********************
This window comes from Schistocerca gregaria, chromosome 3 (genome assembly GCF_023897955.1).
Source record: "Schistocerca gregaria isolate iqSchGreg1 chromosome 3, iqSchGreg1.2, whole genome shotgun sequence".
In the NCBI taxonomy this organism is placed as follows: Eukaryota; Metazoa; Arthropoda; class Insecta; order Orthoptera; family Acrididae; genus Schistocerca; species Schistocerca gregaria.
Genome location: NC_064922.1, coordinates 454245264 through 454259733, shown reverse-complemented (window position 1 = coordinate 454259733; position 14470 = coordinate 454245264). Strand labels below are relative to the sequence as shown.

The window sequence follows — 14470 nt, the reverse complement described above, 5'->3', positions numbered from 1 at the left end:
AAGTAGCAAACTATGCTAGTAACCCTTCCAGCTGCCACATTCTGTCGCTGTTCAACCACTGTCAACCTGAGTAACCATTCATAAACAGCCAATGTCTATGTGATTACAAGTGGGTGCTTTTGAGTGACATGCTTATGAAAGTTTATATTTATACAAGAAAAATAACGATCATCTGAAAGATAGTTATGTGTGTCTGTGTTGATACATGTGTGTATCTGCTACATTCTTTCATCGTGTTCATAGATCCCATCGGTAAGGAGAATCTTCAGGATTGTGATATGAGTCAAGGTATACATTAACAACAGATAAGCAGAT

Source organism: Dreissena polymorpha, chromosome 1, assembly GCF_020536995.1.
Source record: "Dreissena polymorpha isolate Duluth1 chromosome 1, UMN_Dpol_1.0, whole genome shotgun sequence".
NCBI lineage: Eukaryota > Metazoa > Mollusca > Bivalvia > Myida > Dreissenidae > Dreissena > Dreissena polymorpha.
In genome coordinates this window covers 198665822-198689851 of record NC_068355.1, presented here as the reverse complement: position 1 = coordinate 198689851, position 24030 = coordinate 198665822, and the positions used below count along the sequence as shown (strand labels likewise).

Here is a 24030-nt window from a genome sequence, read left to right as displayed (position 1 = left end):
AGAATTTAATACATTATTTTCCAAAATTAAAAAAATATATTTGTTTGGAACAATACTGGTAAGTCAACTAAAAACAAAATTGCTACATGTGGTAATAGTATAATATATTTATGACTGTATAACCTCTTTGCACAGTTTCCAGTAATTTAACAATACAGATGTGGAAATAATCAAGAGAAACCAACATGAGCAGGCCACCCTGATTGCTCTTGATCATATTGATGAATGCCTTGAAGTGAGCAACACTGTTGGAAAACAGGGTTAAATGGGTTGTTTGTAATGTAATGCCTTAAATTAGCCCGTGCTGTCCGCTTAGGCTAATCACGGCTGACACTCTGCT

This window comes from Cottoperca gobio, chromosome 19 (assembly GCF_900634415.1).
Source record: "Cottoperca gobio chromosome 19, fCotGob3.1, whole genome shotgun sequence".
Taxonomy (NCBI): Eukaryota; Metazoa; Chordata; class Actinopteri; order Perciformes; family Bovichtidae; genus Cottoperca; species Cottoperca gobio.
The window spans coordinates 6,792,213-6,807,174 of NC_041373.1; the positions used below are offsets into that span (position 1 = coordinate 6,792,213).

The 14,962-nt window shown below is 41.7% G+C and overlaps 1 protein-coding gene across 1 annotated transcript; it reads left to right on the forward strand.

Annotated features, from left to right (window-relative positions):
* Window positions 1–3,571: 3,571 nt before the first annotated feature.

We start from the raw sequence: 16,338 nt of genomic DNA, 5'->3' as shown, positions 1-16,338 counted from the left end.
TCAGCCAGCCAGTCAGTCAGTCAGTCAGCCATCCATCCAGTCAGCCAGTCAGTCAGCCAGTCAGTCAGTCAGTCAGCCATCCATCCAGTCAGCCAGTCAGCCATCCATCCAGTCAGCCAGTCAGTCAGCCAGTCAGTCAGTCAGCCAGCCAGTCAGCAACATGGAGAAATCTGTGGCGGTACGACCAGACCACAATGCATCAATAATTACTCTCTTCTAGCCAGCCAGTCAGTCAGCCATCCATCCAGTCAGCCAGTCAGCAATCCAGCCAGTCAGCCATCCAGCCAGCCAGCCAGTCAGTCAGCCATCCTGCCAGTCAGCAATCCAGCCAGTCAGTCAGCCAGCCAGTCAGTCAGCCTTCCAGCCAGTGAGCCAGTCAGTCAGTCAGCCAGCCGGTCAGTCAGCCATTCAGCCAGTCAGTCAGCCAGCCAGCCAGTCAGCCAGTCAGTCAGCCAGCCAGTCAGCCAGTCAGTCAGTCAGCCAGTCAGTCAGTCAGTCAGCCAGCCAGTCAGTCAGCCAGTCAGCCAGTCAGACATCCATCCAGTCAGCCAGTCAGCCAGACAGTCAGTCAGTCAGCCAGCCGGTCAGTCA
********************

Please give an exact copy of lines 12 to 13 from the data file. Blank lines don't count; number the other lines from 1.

AGAATTTAATACATTATTTTCCAAAATTAAAAAAATATATTTGTTTGGAACAATACTGGTAAGTCAACTAAAAACAAAATTGCTACATGTGGTAATAGTATAATATATTTATGACTGTATAACCTCTTTGCACAGTTTCCAGTAATTTAACAATACAGATGTGGAAATAATCAAGAGAAACCAACATGAGCAGGCCACCCTGATTGCTCTTGATCATATTGATGAATGCCTTGAAGTGAGCAACACTGTTGGAAAACAGGGTTAAATGGGTTGTTTGTAATGTAATGCCTTAAATTAGCCCGTGCTGTCCGCTTAGGCTAATCACGGCTGACACTCTGCT

This window comes from Cottoperca gobio, chromosome 19 (assembly GCF_900634415.1).